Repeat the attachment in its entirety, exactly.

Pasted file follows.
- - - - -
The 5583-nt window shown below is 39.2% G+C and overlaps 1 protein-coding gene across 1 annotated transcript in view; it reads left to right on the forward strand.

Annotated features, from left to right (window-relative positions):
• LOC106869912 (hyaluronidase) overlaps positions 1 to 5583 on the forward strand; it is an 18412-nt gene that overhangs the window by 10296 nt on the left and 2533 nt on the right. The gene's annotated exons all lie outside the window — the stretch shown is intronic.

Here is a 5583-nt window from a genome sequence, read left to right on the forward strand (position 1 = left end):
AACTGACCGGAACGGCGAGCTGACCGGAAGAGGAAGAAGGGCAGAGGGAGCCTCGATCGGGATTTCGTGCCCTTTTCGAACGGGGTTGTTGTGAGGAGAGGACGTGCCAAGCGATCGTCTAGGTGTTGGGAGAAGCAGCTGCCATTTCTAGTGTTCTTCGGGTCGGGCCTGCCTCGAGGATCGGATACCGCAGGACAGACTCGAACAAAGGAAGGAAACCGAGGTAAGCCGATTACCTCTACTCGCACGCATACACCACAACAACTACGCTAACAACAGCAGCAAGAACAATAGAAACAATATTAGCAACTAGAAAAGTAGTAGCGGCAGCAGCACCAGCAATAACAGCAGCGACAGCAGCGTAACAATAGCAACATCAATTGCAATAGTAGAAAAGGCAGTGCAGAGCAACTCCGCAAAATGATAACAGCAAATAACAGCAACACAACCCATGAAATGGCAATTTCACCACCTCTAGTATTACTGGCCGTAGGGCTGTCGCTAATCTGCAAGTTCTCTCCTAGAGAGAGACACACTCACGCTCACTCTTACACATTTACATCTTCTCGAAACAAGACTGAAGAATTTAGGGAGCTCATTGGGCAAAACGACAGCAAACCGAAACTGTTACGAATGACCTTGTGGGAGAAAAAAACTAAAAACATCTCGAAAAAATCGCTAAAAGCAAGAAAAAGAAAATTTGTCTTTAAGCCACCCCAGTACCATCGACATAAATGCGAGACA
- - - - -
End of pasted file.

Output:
The 5583-nt window shown below is 39.2% G+C and overlaps 1 protein-coding gene across 1 annotated transcript in view; it reads left to right on the forward strand.

Annotated features, from left to right (window-relative positions):
• LOC106869912 (hyaluronidase) overlaps positions 1 to 5583 on the forward strand; it is an 18412-nt gene that overhangs the window by 10296 nt on the left and 2533 nt on the right. The gene's annotated exons all lie outside the window — the stretch shown is intronic.

Here is a 5583-nt window from a genome sequence, read left to right on the forward strand (position 1 = left end):
AACTGACCGGAACGGCGAGCTGACCGGAAGAGGAAGAAGGGCAGAGGGAGCCTCGATCGGGATTTCGTGCCCTTTTCGAACGGGGTTGTTGTGAGGAGAGGACGTGCCAAGCGATCGTCTAGGTGTTGGGAGAAGCAGCTGCCATTTCTAGTGTTCTTCGGGTCGGGCCTGCCTCGAGGATCGGATACCGCAGGACAGACTCGAACAAAGGAAGGAAACCGAGGTAAGCCGATTACCTCTACTCGCACGCATACACCACAACAACTACGCTAACAACAGCAGCAAGAACAATAGAAACAATATTAGCAACTAGAAAAGTAGTAGCGGCAGCAGCACCAGCAATAACAGCAGCGACAGCAGCGTAACAATAGCAACATCAATTGCAATAGTAGAAAAGGCAGTGCAGAGCAACTCCGCAAAATGATAACAGCAAATAACAGCAACACAACCCATGAAATGGCAATTTCACCACCTCTAGTATTACTGGCCGTAGGGCTGTCGCTAATCTGCAAGTTCTCTCCTAGAGAGAGACACACTCACGCTCACTCTTACACATTTACATCTTCTCGAAACAAGACTGAAGAATTTAGGGAGCTCATTGGGCAAAACGACAGCAAACCGAAACTGTTACGAATGACCTTGTGGGAGAAAAAAACTAAAAACATCTCGAAAAAATCGCTAAAAGCAAGAAAAAGAAAATTTGTCTTTAAGCCACCCCAGTACCATCGACATAAATGCGAGACA